These are extraordinary times in Washington, D.C., in which President Donald Trump is only the fourth president in U.S. history to face an impeachment inquiry. Regardless of the outcome, the impeachment proceedings will likely dominate Washington for the foreseeable future. The common narrative in the financial markets is that impeachment will crowd out everything else and that nothing productive will get done in Washington, which will only reinforce the skittishness and uncertainty in markets. We think that assessment is more right than wrong, but we also note that there may be an underappreciated silver lining to the impeachment inquiry.
Clouded outlook for U.S.–China trade negotiations
First, the not so good: We believe impeachment could have an adverse impact on the ongoing U.S.–China trade conflict, the policy issue that has disproportionately weighed on financial markets over the past two years. PIMCO flagged trade policy as a likely source of uncertainty soon after President Trump’s inauguration, reminding investors not to underestimate the president’s long-standing belief that the U.S. has been shortchanged on trade with foreign countries – particularly China – for decades, not to mention his affinity for tariffs as a negotiating tool.
Fast-forward almost three years: The U.S. has already imposed tariffs on more than $360 billion of imported Chinese goods, and the conflict could escalate after a scheduled tariff increase from 25% to 30% on $250 billion of Chinese imports on October 15 and the possibility of a new round of tariffs on the remaining $160 billion of goods scheduled for December 15.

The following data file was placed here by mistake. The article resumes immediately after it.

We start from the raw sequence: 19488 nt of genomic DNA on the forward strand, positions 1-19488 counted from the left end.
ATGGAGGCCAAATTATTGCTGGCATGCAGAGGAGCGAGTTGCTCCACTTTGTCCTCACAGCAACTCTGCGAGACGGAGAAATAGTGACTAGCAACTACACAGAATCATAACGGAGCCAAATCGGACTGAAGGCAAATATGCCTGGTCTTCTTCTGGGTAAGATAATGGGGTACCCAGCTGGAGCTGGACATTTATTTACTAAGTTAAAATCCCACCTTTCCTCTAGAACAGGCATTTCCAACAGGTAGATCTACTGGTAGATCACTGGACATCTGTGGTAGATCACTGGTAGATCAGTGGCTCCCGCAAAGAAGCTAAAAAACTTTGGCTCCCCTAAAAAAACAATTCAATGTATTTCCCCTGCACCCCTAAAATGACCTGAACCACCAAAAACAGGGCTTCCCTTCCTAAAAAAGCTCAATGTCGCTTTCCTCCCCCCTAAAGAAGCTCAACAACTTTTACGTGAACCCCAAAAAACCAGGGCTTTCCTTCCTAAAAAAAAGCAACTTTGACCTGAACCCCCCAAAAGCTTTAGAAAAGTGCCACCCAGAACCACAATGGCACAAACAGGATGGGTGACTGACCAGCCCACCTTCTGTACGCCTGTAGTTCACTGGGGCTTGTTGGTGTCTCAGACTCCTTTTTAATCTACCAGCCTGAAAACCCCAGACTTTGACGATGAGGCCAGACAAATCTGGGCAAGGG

There is some hope that the upcoming (13th) round of trade negotiations between the U.S. and China in Washington on October 10–11 could yield a breakthrough. While that is possible, we do not think it is likely, and in any event China is unlikely to offer significant concessions on the issues that are at the heart of the Section 301 investigation: forced technology transfer and the subsidization of national champion companies. We think the specter of impeachment and the perception of an embattled President Trump will make China even more reluctant to offer these structural concessions, thereby decreasing the chances of a substantive deal anytime soon, prolonging uncertainty, and risking escalation.
Possible silver lining: NAFTA 2.0 resolution
On a more positive note, we think the impeachment inquiry could actually help foster resolution of another trade issue that has plagued markets – the ratification of NAFTA’s successor, the United States–Mexico–Canada Agreement (USMCA, also known as NAFTA 2.0). That is because House Speaker Nancy Pelosi and the so-called majority makers – the 31 Democrats who represent districts that voted for Trump in 2016 – want to show their constituents that they can indeed legislate. Specifically, even though most Democrats may support an impeachment inquiry – and may even vote for impeachment – they also want to be seen collaborating with the president to get important things done.
The future of the USMCA also depends on whether the ongoing negotiations between the Trump administration and Democrats continue to be constructive, as well as whether organized labor groups endorse the trade agreement. But we would argue that impeachment has changed the political calculus for Speaker Pelosi around the USMCA, and that there is now more pressure to bring the trade agreement up for a vote to demonstrate that Democrats, particularly centrist Democrats, can accomplish more than simply impeachment.
For the markets, this could be an important and welcome development since the ratification of the USMCA would effectively eliminate the chances that the president withdraws from the original NAFTA, thereby taking a large policy risk off the table. It could be a silver lining of impeachment.
For more on policy developments that could move economies and markets, see our recent Cyclical Outlook, “Window of Weakness.”
Libby Cantrill is PIMCO’s head of public policy and a regular contributor to the PIMCO Blog.